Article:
As a result, skateboarding forms a cultural narrative, imbued with history. Two skate parks in the United Kingdom have obtained “asset of community value” status, with Rom skate park in Essex acquiring a Grade II listing from English Heritage in 2014.
The sport’s anthropological value is only just beginning to be understood, but it’s undeniable that there is value.
It’s also undeniable that the cultures of BMX and skating have some drawbacks.
Laura Danvers is a 28-year-old post-graduate student at RMIT in Melbourne. She is also a skater.
“I mean I don’t skate anymore,” she says. “But maybe I would if there was an appropriate place. I used to skate all over UniSA with my friend but never really at the City Park,” she says, referring to the North Terrace facility.
“It’s a pretty masculine sport. We never really felt comfortable or competent enough to go to the North Terrace skate park while the boys were there but we’d wait until they would leave and then quickly go on.”
What Laura says is true. Skating and BMX are pastimes dominated by guys, especially at old-fashioned skate parks.
And there’s violence inherent in the activity of these sports. It was no accident that, at the top of this story, we described the cacophony of these activities as evoking the noise of war.
Because, in an actual war zone, skateboarding and a modern skate space are challenging some of the sport’s cultural limitations – like gender norms – and directing idle young people off the street and into school in Kabul, Afghanistan.
When Oliver Percovich followed his then-girlfriend to Kabul he packed light but he also packed his skateboard.
What he found in Afghanistan was a country with nowhere for its children to play. And this is a country where children make up 70 per cent of the population. So Oliver started to skateboard with the kids of Kabul.
Nine years later Oliver is the executive director of Skateistan, an award-winning international NGO with projects in Afghanistan, South Africa and Cambodia. The Danish and Finish Embassies, the Swiss Agency for Development and Cooperation and, old mate, Tony Hawk Foundation, back Oliver and Skateistan as the first international development initiative to combine skateboarding with educational outcomes.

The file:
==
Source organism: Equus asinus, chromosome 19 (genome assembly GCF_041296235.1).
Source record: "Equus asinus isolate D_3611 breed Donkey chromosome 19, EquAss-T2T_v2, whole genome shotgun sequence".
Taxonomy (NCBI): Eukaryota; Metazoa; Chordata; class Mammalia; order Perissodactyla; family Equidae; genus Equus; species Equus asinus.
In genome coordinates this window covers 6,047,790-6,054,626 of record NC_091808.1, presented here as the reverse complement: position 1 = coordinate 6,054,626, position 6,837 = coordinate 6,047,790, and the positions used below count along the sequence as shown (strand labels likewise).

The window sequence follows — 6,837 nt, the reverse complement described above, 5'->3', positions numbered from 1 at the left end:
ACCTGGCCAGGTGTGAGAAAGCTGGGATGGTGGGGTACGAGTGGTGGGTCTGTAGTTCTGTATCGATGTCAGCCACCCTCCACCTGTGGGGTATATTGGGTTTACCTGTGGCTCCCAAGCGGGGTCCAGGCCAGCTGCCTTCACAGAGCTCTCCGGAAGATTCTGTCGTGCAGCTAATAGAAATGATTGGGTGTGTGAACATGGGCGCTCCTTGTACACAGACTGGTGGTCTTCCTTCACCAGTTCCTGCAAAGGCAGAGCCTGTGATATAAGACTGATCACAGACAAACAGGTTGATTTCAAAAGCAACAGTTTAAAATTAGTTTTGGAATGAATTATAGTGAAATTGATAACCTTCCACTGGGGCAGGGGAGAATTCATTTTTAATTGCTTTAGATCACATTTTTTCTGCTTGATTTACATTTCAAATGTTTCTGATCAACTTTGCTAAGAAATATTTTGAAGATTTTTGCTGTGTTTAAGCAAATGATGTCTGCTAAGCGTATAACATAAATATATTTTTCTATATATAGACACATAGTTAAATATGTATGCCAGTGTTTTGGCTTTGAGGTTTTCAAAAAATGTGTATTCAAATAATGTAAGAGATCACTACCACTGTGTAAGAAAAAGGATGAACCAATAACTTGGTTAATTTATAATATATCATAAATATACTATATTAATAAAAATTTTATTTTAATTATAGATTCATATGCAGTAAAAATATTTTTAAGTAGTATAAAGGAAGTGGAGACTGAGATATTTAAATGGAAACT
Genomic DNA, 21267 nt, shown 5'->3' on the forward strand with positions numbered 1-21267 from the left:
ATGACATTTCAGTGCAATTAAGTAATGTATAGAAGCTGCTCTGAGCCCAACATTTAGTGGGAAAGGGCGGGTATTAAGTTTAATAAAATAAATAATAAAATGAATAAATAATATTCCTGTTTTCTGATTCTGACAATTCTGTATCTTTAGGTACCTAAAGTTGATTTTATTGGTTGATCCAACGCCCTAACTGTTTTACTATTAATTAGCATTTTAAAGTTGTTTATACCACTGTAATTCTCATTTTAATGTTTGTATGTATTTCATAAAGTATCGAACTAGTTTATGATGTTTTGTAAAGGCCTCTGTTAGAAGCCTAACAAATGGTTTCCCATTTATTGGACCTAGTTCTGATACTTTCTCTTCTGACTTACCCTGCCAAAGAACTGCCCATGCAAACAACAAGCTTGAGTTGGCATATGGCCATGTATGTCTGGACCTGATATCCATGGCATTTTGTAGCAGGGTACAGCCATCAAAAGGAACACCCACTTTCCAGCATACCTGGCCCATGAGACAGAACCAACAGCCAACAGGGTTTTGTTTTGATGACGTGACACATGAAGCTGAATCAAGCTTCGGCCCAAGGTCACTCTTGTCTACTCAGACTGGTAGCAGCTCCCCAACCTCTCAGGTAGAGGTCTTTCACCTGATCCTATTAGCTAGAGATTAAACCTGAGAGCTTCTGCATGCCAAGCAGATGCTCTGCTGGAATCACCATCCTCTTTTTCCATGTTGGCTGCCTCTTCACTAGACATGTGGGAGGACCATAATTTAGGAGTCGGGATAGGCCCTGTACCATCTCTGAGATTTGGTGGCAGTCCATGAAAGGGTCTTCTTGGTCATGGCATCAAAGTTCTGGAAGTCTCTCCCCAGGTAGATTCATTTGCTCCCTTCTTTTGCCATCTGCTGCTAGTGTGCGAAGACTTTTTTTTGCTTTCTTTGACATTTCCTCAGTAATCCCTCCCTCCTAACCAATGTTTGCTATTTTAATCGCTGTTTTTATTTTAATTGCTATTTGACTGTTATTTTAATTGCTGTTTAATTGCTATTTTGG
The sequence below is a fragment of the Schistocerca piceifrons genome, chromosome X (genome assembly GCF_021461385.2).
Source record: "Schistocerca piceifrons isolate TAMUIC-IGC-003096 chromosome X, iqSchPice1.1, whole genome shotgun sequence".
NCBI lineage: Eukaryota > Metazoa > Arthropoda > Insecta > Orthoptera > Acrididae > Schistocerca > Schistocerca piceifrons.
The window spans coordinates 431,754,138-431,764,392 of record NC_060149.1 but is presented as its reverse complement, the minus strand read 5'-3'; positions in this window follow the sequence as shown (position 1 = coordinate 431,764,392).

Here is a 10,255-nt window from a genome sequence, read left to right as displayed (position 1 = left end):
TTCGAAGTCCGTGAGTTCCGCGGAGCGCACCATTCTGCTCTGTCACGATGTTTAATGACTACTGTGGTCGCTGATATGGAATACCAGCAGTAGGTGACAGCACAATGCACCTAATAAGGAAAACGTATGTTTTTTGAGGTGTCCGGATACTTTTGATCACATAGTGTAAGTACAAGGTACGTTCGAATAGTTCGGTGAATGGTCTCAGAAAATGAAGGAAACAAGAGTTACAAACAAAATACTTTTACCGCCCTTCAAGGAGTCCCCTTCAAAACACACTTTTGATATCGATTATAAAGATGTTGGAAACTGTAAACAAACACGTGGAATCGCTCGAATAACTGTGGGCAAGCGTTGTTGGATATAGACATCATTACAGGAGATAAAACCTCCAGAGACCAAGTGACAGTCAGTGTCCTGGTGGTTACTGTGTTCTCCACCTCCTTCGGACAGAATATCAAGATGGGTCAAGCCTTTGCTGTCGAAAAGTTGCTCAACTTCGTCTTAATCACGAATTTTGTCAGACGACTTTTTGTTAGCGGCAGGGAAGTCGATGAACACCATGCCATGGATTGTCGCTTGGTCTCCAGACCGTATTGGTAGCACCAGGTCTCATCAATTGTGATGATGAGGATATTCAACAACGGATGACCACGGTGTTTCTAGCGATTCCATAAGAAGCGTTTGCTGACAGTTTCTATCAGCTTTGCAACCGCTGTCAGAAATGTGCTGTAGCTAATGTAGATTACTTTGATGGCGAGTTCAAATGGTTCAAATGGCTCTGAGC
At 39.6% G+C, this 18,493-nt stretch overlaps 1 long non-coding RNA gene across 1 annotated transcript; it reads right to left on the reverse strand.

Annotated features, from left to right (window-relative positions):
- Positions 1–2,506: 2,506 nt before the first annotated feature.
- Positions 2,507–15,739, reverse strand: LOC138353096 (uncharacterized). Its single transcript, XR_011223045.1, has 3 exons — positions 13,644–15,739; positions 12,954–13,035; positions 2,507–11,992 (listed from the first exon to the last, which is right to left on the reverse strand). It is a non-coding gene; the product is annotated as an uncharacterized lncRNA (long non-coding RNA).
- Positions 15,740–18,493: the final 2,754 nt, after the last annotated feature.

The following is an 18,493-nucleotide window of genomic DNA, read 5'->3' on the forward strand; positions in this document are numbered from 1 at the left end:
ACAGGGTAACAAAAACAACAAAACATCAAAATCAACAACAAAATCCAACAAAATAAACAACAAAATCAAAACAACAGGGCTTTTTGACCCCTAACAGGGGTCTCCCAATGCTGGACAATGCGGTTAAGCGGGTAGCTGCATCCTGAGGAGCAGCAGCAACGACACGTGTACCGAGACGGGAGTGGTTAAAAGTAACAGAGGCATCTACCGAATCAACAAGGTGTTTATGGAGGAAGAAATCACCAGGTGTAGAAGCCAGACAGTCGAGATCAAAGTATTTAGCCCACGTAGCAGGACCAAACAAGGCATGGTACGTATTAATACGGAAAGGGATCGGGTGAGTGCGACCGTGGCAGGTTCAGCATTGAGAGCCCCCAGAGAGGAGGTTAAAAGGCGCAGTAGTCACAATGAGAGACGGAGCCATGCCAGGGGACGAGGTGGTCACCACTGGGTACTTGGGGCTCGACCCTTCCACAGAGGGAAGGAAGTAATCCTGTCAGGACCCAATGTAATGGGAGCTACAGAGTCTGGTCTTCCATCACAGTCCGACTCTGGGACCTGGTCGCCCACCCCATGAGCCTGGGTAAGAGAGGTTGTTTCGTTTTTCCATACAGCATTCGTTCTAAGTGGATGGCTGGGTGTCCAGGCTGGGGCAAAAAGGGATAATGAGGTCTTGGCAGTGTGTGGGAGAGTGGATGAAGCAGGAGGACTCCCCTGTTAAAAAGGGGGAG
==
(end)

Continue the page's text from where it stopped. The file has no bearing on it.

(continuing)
In an interview with The Guardian last year about his work, Oliver shared a rather simple observation, “When it comes down to it, kids just want to be kids,” he said.
“Skateboarding provides that because it’s fun and challenging. It lets them forget their problems for a moment. Once kids are hooked on skateboarding, so much more is possible, especially in the classroom. Skateboarding itself teaches important life skills, like creativity and problem solving.”
In a much earlier article by the New York Times, in 2009, journalist Adam Ellick is breaking the story of Skateistan with his article entitled: Diversion from Desolation.
The journalist is introduced to Maro, a 9-year-old girl who was terrified of skateboarding at first.
“It gives me courage, and once I start skating, I completely forget about my fears,” she told Ellick’s interpreter.
Afghani girls are not allowed to ride bicycles or climb trees. Indeed, once the girls reach puberty, they must be veiled and are no longer allowed to mix with men outside their own family. But skateboarding is okay.
And because the sport is so new and unusual to Afghanistan, Skateistan believes it will help mend the nation’s deep social and ethnic divisions.
“Afghan kids are the same as kids all over the world,” Ollie says in the New York Times piece. “They just haven’t been given the same opportunities. They need a positive environment to do positive things for Afghanistan and for themselves.”
The need for this kind of opportunity in Adelaide might not be as extreme, but it’s still there.
Alice Mackay is seven-years-old and she’s only come onto the skate scene since the city park was demolished. She’s making the most of the temporary skate space on Wakefield Road though.
“I like to go fast,” says Alice.
Alice doesn’t see what the big deal is and why she’s got to answer questions on a non-school day.